Mistake No. 8: Making Improper Deductions from Exempt Employees’ Salaries

To be exempt, an employee must be paid on a salary basis. That is, the employee must regularly receive a predetermined salary on a weekly or bi-weekly basis. The DOL has set forth certain deductions from this predetermined salary which will not destroy the salary basis. All other deductions are not permitted under the salary basis test.

Improper Deductions

Partial Day Absences

In general, private sector employers may not make salary deductions for absences of less than one full day without defeating the salary basis test and causing substantial overtime liability for otherwise exempt staff. Significantly, a pay system that subjects exempt employees to partial day salary deductions may destroy the salary status, even if no actual deductions are made. If an employer has a policy that, when applied, would lead to an improper deduction from a salaried employee’s pay because of a partial day absence, the exemption may be lost even if the policy is not actually applied to the employer’s salaried workers. Employers should avoid policies that result in a salary deduction for partial day absences of salaried, exempt employees, as well as practices or policies under which there is a significant likelihood of such a deduction occurring.

Note. The revised 2004 white-collar regulations continue to contain a provision providing that public employers may dock employees’ pay in increments of less than a day without the employees being considered non-salaried so long as the deductions are done pursuant to principles of public accountability.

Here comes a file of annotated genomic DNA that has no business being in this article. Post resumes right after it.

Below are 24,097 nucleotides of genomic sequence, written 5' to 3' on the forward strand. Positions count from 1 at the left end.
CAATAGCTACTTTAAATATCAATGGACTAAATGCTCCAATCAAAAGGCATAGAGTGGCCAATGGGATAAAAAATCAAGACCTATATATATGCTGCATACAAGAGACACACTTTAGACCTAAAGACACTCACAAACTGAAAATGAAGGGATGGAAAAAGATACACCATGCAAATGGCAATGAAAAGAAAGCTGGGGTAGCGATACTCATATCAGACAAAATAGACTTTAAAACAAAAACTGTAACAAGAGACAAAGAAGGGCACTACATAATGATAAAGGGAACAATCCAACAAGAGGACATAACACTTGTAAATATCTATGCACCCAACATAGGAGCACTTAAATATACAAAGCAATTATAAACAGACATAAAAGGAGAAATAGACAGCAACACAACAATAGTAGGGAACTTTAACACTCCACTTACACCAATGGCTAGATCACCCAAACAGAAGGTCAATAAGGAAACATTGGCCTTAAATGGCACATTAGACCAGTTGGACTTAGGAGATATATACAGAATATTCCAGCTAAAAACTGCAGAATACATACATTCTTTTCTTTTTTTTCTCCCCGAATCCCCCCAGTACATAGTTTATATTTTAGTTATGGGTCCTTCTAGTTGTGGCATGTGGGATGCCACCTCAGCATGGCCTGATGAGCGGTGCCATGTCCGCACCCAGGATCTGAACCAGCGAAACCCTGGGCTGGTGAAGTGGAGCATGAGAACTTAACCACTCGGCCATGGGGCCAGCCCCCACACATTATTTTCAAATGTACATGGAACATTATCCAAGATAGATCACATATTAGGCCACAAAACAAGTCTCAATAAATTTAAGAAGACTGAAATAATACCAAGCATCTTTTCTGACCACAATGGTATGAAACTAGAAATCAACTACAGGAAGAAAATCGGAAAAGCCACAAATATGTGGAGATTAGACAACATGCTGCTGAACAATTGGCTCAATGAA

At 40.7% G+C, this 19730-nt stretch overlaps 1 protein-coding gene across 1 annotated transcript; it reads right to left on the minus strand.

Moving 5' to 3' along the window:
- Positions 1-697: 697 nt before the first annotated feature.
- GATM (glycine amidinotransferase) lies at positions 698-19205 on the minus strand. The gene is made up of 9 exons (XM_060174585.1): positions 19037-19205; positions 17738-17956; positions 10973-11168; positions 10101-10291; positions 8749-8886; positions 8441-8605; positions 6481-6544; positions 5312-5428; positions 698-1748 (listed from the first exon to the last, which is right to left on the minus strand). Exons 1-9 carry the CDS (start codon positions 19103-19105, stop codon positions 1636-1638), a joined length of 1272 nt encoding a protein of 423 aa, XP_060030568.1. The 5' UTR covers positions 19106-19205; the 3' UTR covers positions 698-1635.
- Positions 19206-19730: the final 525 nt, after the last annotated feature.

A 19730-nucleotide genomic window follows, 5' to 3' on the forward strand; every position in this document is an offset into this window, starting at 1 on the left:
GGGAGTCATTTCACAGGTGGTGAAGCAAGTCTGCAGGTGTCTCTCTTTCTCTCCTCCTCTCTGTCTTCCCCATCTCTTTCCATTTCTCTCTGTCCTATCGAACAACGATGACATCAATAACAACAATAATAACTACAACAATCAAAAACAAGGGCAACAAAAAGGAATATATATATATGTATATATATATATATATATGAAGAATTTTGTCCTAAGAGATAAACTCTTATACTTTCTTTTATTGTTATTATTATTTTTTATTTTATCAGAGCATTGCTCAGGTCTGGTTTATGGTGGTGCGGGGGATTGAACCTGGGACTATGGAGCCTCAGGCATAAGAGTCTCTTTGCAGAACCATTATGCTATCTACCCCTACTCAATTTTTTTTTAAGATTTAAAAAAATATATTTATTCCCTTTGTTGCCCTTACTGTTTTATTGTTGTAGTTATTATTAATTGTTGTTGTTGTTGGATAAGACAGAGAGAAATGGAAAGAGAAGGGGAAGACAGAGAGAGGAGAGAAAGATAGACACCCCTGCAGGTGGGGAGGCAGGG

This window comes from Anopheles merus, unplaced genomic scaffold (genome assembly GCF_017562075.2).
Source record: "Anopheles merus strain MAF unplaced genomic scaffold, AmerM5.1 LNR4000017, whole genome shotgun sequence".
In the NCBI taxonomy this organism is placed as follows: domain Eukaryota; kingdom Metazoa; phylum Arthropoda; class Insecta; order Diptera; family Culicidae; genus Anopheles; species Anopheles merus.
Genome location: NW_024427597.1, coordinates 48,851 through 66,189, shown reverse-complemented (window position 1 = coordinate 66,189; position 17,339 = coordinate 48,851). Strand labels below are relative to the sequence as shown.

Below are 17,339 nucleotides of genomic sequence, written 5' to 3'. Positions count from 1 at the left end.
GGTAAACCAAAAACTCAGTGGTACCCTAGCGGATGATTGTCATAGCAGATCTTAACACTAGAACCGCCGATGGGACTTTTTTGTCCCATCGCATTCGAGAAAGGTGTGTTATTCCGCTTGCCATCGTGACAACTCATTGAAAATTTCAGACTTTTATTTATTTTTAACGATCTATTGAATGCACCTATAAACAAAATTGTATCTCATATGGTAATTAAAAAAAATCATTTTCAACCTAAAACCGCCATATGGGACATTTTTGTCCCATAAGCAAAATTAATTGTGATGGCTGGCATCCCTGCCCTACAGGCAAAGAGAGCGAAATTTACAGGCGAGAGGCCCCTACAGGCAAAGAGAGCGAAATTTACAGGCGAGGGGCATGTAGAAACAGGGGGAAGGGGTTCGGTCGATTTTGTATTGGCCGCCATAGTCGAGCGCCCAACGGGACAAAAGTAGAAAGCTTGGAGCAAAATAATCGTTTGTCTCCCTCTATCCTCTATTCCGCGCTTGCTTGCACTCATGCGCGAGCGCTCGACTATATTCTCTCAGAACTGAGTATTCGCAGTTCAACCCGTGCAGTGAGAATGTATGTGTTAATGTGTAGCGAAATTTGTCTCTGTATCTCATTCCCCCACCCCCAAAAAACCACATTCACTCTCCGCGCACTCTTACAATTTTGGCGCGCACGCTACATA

Notably, both public and private sector employers may charge partial day absences against accrued leave benefits without destroying an employee’s exempt status. Additionally, as set forth below, deductions from salary for intermittent or reduced schedule leave under the Family and Medical Leave Act (FMLA) are permissible by both private and public sector employers.

Deductions for Jury Duty, Attendance as a Witness, or Temporary Military Leave

Employers may not make pay deductions for absences due to jury duty, attendance as a witness, or temporary military leave. However, an employer is permitted to offset payments an employee receives for such services against regular salary during the week of such an absence. For example, if an employee receives a $50.00 fee for jury duty for three (3) days, the employer may reduce the employee’s salary by $50.00 for the week of jury duty without destroying the employee’s exempt status or otherwise violating the FLSA.

Permissible Deductions

During Initial and Terminal Weeks of Employment

Although exempt employees must usually be paid for an entire week if the employee worked any portion of that week, during the initial or terminal weeks of employment, an employer may pay a proportionate part of the employee’s salary for the time actually worked. However, this does not mean that, if an employee is employed occasionally and is paid a proportionate part of the weekly salary when so employed, that he or she is paid on a salary basis. Casual or occasional employment for a few days at a time has been viewed as inconsistent with employment on a salary basis.